Title: New Targets in Migraine Therapy
Other Titles: Nieuwe Behandelingstrategieën voor Migraine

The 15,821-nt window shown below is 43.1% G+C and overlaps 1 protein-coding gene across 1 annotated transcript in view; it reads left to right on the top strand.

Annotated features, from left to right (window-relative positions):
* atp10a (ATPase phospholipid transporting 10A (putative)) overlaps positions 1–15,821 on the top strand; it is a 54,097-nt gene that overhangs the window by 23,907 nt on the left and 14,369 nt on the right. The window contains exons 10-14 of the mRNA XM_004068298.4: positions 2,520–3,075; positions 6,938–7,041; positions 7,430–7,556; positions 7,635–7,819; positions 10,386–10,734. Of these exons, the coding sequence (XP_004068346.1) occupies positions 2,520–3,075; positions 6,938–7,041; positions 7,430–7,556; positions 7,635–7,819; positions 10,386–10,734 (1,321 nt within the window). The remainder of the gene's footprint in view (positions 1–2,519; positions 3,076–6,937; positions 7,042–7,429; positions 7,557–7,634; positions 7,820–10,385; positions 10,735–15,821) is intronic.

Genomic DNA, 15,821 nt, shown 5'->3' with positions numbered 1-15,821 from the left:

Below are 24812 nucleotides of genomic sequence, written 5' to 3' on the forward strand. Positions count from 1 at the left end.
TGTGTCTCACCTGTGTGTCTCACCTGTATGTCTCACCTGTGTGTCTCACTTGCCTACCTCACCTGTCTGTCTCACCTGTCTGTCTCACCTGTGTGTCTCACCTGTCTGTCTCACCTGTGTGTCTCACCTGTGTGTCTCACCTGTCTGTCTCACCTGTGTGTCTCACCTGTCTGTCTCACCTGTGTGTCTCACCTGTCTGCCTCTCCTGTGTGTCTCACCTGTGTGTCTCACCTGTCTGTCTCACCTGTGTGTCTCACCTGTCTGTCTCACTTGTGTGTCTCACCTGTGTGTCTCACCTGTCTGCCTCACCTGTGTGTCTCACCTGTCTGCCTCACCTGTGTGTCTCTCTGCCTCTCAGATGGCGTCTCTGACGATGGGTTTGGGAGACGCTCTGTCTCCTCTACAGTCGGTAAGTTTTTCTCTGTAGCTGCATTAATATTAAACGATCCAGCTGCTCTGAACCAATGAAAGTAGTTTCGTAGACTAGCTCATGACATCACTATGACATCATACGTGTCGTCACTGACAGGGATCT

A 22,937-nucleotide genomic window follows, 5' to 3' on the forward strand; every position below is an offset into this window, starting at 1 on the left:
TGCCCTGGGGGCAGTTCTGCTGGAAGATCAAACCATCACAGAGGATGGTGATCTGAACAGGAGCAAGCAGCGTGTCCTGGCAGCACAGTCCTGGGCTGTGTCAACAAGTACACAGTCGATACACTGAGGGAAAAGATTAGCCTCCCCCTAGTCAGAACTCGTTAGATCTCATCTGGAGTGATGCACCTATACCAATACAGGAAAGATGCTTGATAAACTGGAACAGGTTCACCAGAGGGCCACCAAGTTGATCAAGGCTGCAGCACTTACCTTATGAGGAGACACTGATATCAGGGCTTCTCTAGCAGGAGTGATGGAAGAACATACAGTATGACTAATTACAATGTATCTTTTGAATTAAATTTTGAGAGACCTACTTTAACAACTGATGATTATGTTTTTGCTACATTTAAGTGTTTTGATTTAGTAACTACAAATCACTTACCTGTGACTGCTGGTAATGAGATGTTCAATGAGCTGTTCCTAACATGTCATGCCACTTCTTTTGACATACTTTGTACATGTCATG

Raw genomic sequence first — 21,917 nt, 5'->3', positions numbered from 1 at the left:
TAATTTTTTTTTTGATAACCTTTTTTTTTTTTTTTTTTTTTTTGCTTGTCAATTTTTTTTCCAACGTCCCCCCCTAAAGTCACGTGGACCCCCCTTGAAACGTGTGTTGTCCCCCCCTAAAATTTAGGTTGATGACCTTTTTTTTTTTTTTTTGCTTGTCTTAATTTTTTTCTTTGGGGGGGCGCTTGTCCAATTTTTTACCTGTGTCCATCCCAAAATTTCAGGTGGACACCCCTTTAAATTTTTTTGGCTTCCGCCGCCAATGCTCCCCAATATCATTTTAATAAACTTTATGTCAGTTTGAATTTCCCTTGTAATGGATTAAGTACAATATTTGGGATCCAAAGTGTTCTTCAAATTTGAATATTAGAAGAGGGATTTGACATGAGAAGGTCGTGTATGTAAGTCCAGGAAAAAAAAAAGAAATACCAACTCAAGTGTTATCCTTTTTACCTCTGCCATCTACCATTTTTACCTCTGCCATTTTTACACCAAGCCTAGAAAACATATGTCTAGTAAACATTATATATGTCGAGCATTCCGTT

Authors: Van der Schueren, Bart
Issue Date: 2-Jun-2009